At first sight, Renny TAIT is an architectural painter. But this appearance is deceptive, like the paintings themselves. The building looks eminently recognisable – like St Paul’s Cathedral, for instance. A second look shows that the artist has taken great liberties with the actual building and its setting. TAIT treats his subjects like still lifes, and exercises absolute control over composition, content and background.
The power stations, factories, domes and towers play the same role as the fruit in Zuburban’s « Still Life with Basket of Oranges » – the source for a TAIT vision of a cement factory. A pewter dish becomes a water tower : the basket itself is transformed into the central golden cylinders : and a ceramic cup is changed into a rich, butter-coloured tower of pipes. TAIT has also borrowed colour relationships from Giovanni Bellini : lapis blue skies set behind golden domes.
Just as the buildings resemble still lifes, so the new series of pictures of household objects like mugs, kettles and coffee jars are painted to resemble architecture. Like his fascinating use of perspective, TAIT’s representation both deceives and delights the eye. The actual motif is given full treatment, but stands as the basis for bold studies in the interplay of colour, form and light. Each painting forms a precise and mathematical pattern.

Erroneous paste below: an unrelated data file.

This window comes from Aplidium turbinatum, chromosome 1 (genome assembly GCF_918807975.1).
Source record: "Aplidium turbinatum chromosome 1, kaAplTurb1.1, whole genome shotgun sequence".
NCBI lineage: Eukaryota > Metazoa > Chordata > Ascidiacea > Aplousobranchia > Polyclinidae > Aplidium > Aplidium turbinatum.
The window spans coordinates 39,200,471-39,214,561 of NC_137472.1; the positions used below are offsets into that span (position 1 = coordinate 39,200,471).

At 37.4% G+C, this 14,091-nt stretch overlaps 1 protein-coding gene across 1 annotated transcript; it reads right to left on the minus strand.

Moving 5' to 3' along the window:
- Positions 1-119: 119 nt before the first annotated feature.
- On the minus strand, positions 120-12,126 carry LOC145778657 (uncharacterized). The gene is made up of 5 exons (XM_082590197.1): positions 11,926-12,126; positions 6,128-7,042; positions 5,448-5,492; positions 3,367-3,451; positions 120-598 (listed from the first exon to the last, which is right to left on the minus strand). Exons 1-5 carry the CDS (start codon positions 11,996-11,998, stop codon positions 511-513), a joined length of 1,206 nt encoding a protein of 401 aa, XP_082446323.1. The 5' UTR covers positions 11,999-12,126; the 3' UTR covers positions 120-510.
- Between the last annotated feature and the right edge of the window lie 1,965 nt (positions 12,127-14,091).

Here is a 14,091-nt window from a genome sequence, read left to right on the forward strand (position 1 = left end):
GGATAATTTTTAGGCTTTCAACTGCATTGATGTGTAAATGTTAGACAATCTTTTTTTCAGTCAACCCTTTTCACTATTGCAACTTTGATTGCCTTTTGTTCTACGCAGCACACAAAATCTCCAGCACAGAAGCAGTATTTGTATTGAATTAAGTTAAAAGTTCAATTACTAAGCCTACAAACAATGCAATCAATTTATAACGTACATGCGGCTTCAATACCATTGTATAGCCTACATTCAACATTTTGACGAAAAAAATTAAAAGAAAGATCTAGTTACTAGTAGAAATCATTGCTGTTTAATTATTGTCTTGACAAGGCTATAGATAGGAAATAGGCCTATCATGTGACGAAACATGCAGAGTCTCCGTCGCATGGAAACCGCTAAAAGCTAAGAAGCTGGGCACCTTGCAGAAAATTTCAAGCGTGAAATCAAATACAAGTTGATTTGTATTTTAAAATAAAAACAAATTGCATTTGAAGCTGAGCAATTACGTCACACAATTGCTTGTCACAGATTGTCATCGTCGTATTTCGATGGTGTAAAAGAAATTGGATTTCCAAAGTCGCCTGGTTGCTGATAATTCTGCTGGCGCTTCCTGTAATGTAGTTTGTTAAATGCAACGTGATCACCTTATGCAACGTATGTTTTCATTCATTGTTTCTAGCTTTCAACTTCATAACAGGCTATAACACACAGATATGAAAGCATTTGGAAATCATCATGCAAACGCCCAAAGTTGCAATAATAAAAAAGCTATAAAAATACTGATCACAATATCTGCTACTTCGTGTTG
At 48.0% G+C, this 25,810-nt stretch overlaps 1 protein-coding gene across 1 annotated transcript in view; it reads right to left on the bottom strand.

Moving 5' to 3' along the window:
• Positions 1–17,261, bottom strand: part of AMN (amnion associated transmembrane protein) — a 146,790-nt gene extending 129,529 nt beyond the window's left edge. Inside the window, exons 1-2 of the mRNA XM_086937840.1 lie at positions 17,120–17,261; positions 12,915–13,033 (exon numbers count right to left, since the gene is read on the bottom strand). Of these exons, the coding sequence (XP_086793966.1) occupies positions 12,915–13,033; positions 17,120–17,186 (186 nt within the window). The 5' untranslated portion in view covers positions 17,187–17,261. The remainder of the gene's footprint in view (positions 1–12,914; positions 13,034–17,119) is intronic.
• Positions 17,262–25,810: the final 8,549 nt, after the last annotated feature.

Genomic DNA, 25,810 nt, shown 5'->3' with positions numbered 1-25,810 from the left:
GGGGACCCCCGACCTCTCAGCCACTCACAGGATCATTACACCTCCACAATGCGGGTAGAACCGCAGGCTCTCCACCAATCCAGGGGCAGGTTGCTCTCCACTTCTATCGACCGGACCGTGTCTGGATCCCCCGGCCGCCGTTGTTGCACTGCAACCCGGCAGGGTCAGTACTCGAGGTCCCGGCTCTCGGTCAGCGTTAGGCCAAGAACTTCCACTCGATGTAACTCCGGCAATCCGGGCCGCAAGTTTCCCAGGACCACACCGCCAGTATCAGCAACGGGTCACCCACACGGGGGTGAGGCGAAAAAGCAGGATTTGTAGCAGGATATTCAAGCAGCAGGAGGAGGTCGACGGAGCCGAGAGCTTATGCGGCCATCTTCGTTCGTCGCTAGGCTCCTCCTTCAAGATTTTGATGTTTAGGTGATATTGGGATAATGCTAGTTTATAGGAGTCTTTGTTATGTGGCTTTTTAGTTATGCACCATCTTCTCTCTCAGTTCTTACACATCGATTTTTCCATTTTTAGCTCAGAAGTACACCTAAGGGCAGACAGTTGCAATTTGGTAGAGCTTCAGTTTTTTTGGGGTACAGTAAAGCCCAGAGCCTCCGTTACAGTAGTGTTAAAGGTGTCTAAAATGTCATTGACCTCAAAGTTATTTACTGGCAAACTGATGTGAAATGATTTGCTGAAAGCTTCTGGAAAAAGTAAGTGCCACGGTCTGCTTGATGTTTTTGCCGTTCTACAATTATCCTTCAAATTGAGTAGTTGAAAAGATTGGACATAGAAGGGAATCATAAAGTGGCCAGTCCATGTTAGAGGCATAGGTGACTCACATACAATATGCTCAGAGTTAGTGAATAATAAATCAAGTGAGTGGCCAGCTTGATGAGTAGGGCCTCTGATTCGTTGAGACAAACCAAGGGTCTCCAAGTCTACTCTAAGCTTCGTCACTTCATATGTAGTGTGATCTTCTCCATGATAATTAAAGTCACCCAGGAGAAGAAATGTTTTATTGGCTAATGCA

The fact that TAIT began as an abstractionist thus makes complete sense. After he left Edimburgh College of Art, the visible world began to intrude upon his hard edged abstracts. A pure white 1930’s residential block behind the V&A, which Tait’s studio overlooked, began to appear in his work as a windowless ghostly presence. It provided the springboard for the brilliant quasi-architectural studies which made his high and still growing reputation.
These beautiful paintings, with their virtuoso technique, bridge the worlds of classicism and abstraction. The later influences – Mondrian, Morandi, Barnett Newman – blend comfortably with the very different worlds of Bellini and Wren to form TAIT’s own mysteriously depopulated universe of colour harmonies and glowing light. They remind the viewer in calm but seductive terms of two important truths : that all art is abstract, and that neither beauty nor painting is dead.
Robert HELLER, October 1997.